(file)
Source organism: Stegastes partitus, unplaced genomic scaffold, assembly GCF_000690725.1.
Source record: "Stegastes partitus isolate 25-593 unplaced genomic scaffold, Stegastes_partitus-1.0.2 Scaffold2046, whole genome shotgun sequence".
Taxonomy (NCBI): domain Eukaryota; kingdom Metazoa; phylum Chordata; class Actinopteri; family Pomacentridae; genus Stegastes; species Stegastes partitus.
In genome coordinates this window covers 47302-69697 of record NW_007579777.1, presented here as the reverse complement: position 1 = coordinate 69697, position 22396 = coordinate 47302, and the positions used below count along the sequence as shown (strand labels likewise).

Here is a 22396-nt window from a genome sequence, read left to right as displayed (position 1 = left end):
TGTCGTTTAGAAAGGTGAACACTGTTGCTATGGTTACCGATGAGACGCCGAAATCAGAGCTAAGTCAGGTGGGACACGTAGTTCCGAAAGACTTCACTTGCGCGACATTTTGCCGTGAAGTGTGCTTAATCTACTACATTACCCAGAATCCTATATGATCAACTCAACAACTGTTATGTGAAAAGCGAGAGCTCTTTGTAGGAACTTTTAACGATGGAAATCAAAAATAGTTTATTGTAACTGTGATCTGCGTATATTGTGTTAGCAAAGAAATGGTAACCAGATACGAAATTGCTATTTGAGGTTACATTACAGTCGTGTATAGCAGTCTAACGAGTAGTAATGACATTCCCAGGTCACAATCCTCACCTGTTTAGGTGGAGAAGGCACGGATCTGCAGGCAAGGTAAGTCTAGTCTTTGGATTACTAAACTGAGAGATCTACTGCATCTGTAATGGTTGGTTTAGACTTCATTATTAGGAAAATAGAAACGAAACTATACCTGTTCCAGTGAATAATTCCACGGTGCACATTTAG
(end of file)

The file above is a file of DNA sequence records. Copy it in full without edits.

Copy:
Source organism: Stegastes partitus, unplaced genomic scaffold, assembly GCF_000690725.1.
Source record: "Stegastes partitus isolate 25-593 unplaced genomic scaffold, Stegastes_partitus-1.0.2 Scaffold2046, whole genome shotgun sequence".
Taxonomy (NCBI): domain Eukaryota; kingdom Metazoa; phylum Chordata; class Actinopteri; family Pomacentridae; genus Stegastes; species Stegastes partitus.
In genome coordinates this window covers 47302-69697 of record NW_007579777.1, presented here as the reverse complement: position 1 = coordinate 69697, position 22396 = coordinate 47302, and the positions used below count along the sequence as shown (strand labels likewise).

Here is a 22396-nt window from a genome sequence, read left to right as displayed (position 1 = left end):
TGTCGTTTAGAAAGGTGAACACTGTTGCTATGGTTACCGATGAGACGCCGAAATCAGAGCTAAGTCAGGTGGGACACGTAGTTCCGAAAGACTTCACTTGCGCGACATTTTGCCGTGAAGTGTGCTTAATCTACTACATTACCCAGAATCCTATATGATCAACTCAACAACTGTTATGTGAAAAGCGAGAGCTCTTTGTAGGAACTTTTAACGATGGAAATCAAAAATAGTTTATTGTAACTGTGATCTGCGTATATTGTGTTAGCAAAGAAATGGTAACCAGATACGAAATTGCTATTTGAGGTTACATTACAGTCGTGTATAGCAGTCTAACGAGTAGTAATGACATTCCCAGGTCACAATCCTCACCTGTTTAGGTGGAGAAGGCACGGATCTGCAGGCAAGGTAAGTCTAGTCTTTGGATTACTAAACTGAGAGATCTACTGCATCTGTAATGGTTGGTTTAGACTTCATTATTAGGAAAATAGAAACGAAACTATACCTGTTCCAGTGAATAATTCCACGGTGCACATTTAG